When I reported to my university that I was being emotionally abused, stalked, and harassed by a former dating partner, I hoped that my school would help keep me safe. Instead I was retraumatized, threatened into silence, and warned I could face retaliation—and even suspension—if I spoke openly about the abuse that I endured.
My experience is unfortunately common. Many students reporting sexual harassment across the country have faced similar experiences due to Trump Education Secretary Betsy DeVos’ harmful changes to Title IX, which make it harder for students to receive an education and contend with trauma.
Recently, President Biden’s Department of Education announced that it would begin the process of undoing DeVos’ attack on student survivors’ rights. The not so good news? The department won’t begin that process until May 2022. DeVos’ Title IX rule took 21 months to go into effect after the original changes were proposed. If Secretary Miguel Cardona and the Biden administration use a similar timeline, a final rule would not be issued until February 2024. Student survivors like me cannot wait any longer for the department to restore our civil rights.
During my sophomore year of college, I was in an abusive relationship in which emotional put-downs, threats, coercion, isolation, and gaslighting were regular occurrences. When I finally separated from the relationship, things escalated, and I faced retaliation, stalking, and a lengthy Title IX investigation that lasted for months with no resolution.
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During those months, my grades steadily dropped; I isolated myself from friends and family, I slept through my classes, and my PTSD and anxiety became so intense I couldn’t be on campus without fear of running into my abuser. Unfortunately, we were part of the same small department on campus, which meant I had to take classes with him if I wanted to graduate on time. Even worse, we were part of the same competitive extracurricular activity whose scholarship I was dependent on as a low-income student.
After I reported the dating violence to my school, the campus issued a no-contact order, which specified that we would not communicate with each other in any way and would not visit each other’s private residences. I found out weeks later that because I lived off campus, the order didn’t protect me at my current home.
Fearing for my safety, I broke my lease and moved back on campus so I could be protected under the no-contact order and sleep soundly at night. Not only did my school refuse to enforce the no-contact order off campus, but—at the demand of my abuser—my school stopped enforcing the no-contact order at all. Emboldened, my abuser began enrolling in the same classes I was taking at the college. He signed up for the same clubs I was leading on campus. He started going to the gym at the same time as me. He even applied to work at the same job as me, and when I learned he had been hired, I had no choice but to turn in my resignation. He made my life a nightmare for almost a year. The responsibility to avoid my abuser fell entirely upon me––making it nearly impossible for me to be a successful student.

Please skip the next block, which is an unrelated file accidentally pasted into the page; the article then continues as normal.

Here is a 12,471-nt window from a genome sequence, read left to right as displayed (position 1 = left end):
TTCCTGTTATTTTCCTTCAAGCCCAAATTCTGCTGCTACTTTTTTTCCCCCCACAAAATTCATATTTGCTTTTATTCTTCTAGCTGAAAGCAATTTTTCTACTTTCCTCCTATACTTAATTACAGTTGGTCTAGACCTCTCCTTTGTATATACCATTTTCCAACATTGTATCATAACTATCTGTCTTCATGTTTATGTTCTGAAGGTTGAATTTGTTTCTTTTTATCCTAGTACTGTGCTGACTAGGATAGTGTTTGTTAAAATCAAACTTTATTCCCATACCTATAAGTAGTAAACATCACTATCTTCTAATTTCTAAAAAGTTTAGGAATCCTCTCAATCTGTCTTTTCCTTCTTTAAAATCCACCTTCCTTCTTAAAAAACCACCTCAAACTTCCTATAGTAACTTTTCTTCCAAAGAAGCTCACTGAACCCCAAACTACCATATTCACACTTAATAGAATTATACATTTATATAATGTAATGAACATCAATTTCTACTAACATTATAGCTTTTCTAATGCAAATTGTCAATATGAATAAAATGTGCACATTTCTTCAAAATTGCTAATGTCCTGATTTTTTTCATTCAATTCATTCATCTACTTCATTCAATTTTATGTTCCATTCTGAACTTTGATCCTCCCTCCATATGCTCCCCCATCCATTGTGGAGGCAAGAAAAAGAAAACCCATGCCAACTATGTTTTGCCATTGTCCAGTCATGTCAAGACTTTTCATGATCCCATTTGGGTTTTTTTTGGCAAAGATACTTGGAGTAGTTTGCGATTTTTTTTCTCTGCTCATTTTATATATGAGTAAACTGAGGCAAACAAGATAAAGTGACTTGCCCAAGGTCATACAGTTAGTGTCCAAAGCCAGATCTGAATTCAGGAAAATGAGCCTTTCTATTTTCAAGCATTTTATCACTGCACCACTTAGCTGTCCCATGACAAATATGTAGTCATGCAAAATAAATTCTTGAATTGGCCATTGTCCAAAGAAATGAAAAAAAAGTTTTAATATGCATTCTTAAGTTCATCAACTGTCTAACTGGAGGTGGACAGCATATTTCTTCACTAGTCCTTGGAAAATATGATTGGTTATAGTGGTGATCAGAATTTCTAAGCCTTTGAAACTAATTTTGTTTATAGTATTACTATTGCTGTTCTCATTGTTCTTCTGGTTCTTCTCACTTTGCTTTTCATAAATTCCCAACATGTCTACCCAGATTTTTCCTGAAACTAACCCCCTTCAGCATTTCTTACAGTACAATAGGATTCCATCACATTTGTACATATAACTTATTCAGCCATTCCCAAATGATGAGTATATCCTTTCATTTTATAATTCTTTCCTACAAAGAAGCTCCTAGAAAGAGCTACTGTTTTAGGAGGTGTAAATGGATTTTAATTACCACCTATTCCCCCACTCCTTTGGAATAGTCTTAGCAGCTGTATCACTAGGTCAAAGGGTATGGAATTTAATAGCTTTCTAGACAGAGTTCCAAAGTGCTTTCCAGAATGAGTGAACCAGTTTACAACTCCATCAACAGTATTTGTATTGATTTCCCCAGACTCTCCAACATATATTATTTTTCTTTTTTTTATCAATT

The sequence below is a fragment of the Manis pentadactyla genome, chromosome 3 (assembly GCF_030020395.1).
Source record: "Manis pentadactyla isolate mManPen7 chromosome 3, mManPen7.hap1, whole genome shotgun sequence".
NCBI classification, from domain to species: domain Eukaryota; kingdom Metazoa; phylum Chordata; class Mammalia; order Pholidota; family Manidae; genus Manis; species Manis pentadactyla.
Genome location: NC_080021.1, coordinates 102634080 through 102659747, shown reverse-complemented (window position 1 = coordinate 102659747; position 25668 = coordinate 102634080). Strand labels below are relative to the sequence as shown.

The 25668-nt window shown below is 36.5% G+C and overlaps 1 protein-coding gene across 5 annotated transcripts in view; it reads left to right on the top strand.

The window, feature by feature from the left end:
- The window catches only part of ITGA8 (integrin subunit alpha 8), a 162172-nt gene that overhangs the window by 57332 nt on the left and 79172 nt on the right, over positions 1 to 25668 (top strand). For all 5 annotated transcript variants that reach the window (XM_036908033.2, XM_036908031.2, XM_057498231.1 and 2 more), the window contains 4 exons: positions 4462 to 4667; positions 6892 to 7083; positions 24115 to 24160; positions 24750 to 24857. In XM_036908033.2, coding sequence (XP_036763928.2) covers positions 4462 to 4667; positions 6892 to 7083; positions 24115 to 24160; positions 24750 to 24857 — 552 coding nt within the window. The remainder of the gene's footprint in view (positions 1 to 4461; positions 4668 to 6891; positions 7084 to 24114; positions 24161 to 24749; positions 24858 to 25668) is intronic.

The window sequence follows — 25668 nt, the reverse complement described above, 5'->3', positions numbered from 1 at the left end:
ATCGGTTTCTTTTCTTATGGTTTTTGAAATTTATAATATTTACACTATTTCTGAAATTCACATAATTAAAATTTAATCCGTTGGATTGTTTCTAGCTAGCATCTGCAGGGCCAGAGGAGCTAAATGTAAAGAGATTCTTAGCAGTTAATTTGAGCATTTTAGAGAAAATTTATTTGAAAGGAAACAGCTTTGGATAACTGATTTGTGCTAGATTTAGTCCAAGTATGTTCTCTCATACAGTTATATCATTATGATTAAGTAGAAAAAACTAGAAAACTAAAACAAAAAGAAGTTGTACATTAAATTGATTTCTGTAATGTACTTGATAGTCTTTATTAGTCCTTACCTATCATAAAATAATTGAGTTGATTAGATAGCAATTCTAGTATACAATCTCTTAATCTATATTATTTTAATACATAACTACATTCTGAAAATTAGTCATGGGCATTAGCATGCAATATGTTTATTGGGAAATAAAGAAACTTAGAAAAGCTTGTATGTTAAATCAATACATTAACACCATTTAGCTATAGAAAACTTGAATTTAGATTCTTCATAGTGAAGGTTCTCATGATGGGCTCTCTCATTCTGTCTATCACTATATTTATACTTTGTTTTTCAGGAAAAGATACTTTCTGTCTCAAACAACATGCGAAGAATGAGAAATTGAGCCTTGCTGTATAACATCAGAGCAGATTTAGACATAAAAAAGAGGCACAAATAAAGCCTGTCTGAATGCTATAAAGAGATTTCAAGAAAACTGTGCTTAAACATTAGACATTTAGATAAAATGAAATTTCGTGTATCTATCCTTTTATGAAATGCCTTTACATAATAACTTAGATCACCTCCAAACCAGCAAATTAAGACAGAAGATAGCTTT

Because of my school’s failure to take my complaint and my safety seriously, I lost scholarships and access to extracurriculars that would have helped me get a job after graduating. My grades suffered, my attendance dropped, my anxiety and depression spiraled out of control, and I didn’t even feel safe in my own home.
Unfortunately, stories like mine are becoming the norm. As a result of DeVos’ changes to Title IX, survivors are being denied equal access to education and face substantial barriers to reporting sexual harassment in schools.
In fact, nearly 40 percent of survivors who report to their school are pushed out of education, according to a survey of 100 students conducted by the advocacy group I’m part of, Know Your IX. And because of DeVos’ bad policymaking and a massive reduction in Title IX enforcement, survivors nationwide are being subjected to retaliation for reporting to their school. Nearly 23 percent of survivors who report to their school are threatened with a defamation suit by their perpetrator or the perpetrator’s attorney, according to the survey. And 15 percent of survivors who report to their schools are threatened with or face punishment for coming forward.
In my case, I was forced by my school to sign an agreement stating that I wouldn’t talk about my case or the abuse I endured because the school didn’t want me to harm my abuser’s reputation.
Because of DeVos’ changes to Title IX, my school was allowed to ignore the abuse I faced off campus, putting me at greater risk for violence in my home. My university’s inaction not only failed to protect me, but it also subjected me to further retaliation from my abuser.
The policies put in place by former Secretary DeVos aren’t aimed at protecting student survivors’ right to learn—they’re aimed at reducing schools’ liability when sexual harassment does occur. That’s why survivors, organizers, survivor advocates, and members of Congress have called on Secretary Cardona to end DeVos’ dangerous Title IX rule now.
Survivors don’t have the luxury of waiting for gradual change. Survivors need a Title IX rule that prohibits retaliation, ensures survivors get the support they need to stay in school, and requires schools to respond to all violence that impacts a student’s access to education—regardless of where the violence occurs.
Join me and demand the Biden administration take immediate action to undo the harmful legacy left behind by Betsy DeVos as we deliver our petition Wednesday morning. Only by crafting Title IX policies with survivors in mind can the Department of Education provide an educational environment where all students can flourish.